Wind has long been a source of energy for humans, from sailors who depend on it to power their ships to farmers who use windmills to grind their grain and pump water.
Today, small backyard turbines can power a single home or business, while large wind farms can generate electricity to cover an entire country.
Resource not running out
Wind energy is a resource that never runs out, unlike fossil fuels, which require huge efforts, time, and heavy and expensive machinery to produce.
Fossil fuels also release polluting gases into the air, impacting health and climate.
In contrast, wind power produces about 11 grams of carbon dioxide per kilowatt-hour of electricity generated, compared to about 980 grams for coal.
The worldwide wind energy market is expected to jump to 1,200 gigawatts by 2025 with a market value of $17.8 billion, according to the 2022 Wind Energy Report from the World Wind Energy Council.
In addition, the wind energy industry has made great progress and strides in technology that have made wind turbines more efficient, generate more electricity, require less maintenance, and operate more quietly.
The GCC is interested in developing wind energy, with their beaches and desert hinterland being some of the best in the world for wind generation.
The wind industry also has the ability to localize parts of turbine manufacturing within these countries, as there are many metals and plastics needed to produce locally.
This sector also provides highly skilled jobs, as the International Renewable Energy Agency expects this to create up to 11,000 new jobs in the GCC by 2030.
Saudi is considered one of the most advanced countries in the GCC in this field, following the construction of the first wind farm in the Kingdom in Dumat Al-Jandal, which entered into service last August.
It is the largest in the Middle East, with a capacity of 400 megawatts, and will provide power to 70,000 homes.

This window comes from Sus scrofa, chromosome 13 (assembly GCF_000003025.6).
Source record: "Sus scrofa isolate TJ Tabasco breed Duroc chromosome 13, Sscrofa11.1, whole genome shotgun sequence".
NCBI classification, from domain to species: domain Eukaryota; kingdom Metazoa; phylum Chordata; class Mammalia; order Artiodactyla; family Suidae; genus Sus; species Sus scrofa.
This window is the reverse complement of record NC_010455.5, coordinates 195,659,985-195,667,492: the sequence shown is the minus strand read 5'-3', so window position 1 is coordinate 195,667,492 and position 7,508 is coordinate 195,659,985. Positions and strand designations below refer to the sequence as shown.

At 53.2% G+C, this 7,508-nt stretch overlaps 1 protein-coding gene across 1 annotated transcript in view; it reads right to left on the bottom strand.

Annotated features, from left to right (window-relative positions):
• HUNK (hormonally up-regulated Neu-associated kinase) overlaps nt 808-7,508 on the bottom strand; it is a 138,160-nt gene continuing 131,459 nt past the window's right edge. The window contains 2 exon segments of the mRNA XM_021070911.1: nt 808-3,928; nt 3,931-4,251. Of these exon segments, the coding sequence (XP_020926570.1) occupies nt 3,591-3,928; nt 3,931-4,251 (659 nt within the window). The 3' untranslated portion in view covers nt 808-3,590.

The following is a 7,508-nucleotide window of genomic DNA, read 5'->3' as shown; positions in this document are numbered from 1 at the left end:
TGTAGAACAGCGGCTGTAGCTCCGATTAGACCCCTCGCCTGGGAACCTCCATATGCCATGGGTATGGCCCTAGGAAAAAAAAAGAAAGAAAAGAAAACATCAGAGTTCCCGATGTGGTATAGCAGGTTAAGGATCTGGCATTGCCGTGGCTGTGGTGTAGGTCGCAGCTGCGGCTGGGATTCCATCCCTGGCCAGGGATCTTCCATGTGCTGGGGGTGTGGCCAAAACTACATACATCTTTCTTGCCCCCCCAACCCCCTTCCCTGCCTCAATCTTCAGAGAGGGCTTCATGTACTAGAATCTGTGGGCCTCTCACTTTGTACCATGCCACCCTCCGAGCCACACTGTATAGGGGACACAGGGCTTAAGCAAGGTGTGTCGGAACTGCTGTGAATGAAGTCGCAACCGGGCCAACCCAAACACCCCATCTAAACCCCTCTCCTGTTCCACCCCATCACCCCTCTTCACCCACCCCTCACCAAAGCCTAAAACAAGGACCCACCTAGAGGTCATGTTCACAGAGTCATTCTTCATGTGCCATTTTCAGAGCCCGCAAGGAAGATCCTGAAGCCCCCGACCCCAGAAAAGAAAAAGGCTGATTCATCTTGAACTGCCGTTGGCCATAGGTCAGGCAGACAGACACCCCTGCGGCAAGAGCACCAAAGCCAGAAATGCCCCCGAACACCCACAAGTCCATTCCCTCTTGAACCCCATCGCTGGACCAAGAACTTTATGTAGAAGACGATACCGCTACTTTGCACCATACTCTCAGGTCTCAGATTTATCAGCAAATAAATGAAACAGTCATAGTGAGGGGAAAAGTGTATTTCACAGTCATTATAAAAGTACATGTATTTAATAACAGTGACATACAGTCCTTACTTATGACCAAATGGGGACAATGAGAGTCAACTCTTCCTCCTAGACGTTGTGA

The kingdom also plans to build a 500-megawatt floating offshore wind farm in the Gulf, which is expected to be completed in 2027.
These and other renewable energy projects in Saudi Arabia will contribute to mitigating climate-related emissions in the Kingdom.
As for the UAE, it is one of the leading countries in this field, as part of the country’s Energy Strategy 2050, which aims to increase its clean share in the energy mix to 50 percent.
It has built the first wind turbine to generate electricity on Sir Bani Yas Island, which is located 250 km southwest of Abu Dhabi.
The plant has a production capacity of 850 kilowatts of energy per hour.
Oman also has great wind energy potential, with strong wind flows along its long coastline – which stretches for more than 2,000 kilometers.
The Sultanate has a 50MW wind farm in the Dhofar region and plans to build more wind farms across the country.
As for Egypt, it aims to reach 42 percent of renewable energy with electricity generation capacity by 2035, including 14 percent of electricity derived from wind energy.
The World Bank estimated the potential of offshore wind in the economic zone of the Suez Canal at about 166 gigawatts, of which 27 gigawatts of offshore wind with a fixed bottom, and 139 gigawatts of the potential floating offshore wind.
Despite its advantages, one of the main problems with wind energy is that it poses a threat to wildlife, with studies estimating that wind turbines kill between 140,000 and 500,000 birds each year because they often hit the fast-moving blades.
However, careful planning of the location of wind farms can significantly reduce the number of bird accidents.
Another added problem is noise, but today modern turbines are built to be quieter than ever.
The last problem is location. In order to be economically viable and thus produce enough electricity, turbines must be installed in windy areas, which are usually remote places.
Therefore, due to their remoteness from populated areas, the power lines that connect the wind farms to the electricity grid must be built.
This leads to additional costs and can sometimes have repercussions on the environment, as building such infrastructure often requires demolishing trees or changing the landscape.